U.S. Coast Guard cutter seizes nearly 7 tons of cocaine and rescues sea turtle
The U.S. Coast Guard got more than it initially thought when a Key West-based Guard boat crew seized almost seven tons of cocaine in the ocean.
It also got an endangered sea turtle, which was trapped among the floating bundles of cocaine.
The Coast Guard cutter Thetis, stationed at Sector Key West, was in the eastern Pacific on a 68-day deployment helping the Pacific Tactical Law Enforcement Team, an aviation detachment from the Helicopter Interdiction Tactical Squadron, and a Royal Canadian Navy boat in support of Operation Martillo. They seized 6,755 kilograms of cocaine and 14 pounds of marijuana during eight separate interdictions that resulted in the apprehension of 24 suspected smugglers.
While on patrol Nov. 19, the cutter launched a small boat to investigate the debris field. The crew discovered the turtle entangled in multiple bales of drugs, the Coast Guard said Sunday.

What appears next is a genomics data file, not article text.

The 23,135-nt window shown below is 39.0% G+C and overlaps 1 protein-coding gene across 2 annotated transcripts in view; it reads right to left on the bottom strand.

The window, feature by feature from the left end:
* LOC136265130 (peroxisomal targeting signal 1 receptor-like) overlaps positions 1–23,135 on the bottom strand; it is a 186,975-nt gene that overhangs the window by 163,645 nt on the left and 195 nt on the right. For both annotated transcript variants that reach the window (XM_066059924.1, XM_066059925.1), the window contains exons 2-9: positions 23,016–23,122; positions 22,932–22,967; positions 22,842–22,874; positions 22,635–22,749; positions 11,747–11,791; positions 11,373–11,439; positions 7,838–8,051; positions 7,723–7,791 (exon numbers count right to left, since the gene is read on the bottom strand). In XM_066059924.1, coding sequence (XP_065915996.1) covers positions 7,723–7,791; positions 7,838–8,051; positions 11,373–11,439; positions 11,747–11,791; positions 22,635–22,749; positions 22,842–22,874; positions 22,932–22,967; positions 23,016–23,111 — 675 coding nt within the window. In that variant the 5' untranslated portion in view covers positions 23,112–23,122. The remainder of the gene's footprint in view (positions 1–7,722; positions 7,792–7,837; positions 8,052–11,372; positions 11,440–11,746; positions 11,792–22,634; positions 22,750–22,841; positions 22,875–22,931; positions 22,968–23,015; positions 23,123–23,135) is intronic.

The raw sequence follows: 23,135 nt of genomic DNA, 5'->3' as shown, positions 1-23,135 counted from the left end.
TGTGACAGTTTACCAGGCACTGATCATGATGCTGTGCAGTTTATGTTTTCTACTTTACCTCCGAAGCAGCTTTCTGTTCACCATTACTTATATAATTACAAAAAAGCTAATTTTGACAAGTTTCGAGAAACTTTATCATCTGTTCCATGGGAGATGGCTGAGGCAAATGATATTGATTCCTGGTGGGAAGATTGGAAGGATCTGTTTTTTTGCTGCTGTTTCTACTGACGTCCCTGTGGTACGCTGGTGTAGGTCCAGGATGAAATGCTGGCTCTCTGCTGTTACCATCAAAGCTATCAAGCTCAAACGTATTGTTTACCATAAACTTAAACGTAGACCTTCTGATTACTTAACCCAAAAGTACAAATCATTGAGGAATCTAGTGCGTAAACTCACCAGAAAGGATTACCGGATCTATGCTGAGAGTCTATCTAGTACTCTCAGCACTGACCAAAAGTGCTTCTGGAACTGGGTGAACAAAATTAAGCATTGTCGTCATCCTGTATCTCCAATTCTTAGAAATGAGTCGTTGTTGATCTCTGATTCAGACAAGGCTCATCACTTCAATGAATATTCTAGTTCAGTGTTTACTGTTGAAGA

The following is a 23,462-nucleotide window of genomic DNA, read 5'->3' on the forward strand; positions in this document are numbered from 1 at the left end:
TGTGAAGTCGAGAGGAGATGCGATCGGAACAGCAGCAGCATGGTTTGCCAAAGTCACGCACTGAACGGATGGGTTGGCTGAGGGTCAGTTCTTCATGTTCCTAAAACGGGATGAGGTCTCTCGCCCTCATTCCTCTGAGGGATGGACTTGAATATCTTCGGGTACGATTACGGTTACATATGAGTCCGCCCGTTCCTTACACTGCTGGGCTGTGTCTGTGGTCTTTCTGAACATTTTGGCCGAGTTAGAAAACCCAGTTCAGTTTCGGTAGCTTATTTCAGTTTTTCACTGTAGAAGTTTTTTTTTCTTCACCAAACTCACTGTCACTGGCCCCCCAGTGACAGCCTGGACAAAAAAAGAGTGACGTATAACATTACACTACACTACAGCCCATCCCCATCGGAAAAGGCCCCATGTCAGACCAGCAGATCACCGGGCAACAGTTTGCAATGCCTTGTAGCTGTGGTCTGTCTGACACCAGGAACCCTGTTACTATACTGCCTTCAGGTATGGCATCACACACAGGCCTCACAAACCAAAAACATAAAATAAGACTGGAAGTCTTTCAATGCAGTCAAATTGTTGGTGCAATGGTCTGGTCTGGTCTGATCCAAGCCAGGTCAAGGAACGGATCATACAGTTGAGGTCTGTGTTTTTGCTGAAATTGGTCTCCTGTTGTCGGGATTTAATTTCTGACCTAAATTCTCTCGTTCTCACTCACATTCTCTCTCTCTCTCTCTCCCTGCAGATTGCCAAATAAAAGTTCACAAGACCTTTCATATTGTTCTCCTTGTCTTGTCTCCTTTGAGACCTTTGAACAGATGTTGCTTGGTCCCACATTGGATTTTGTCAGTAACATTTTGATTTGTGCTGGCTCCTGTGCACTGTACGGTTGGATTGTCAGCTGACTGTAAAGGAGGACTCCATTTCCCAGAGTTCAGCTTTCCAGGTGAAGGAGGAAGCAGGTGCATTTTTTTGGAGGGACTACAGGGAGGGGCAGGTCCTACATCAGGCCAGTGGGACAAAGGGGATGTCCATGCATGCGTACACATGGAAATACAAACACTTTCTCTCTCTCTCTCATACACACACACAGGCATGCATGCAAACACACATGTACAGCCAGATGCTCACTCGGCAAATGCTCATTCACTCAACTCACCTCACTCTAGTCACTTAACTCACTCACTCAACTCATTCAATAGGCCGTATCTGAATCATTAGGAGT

Ensign Mark Krebs, the mission commander, said that as his team arrived at the debris, they noticed the entangled sea turtle. They saw “significant chafing from the lines on his neck and flippers.”
They cut the lines wrapped around the sea turtle and freed it.
The boat crew recovered more than 75 feet of line to prevent further entanglement of sea life. They also got the cocaine, which the Guard says is worth more than $53 million on the street.
Operation Martillo is an effort launched in January 2012 targeting illicit trafficking routes in waters along the Central American isthmus. Fourteen countries are part of the operation.
The Thetis returned to Key West on Sunday.
Larry Kahn: 305-440-3218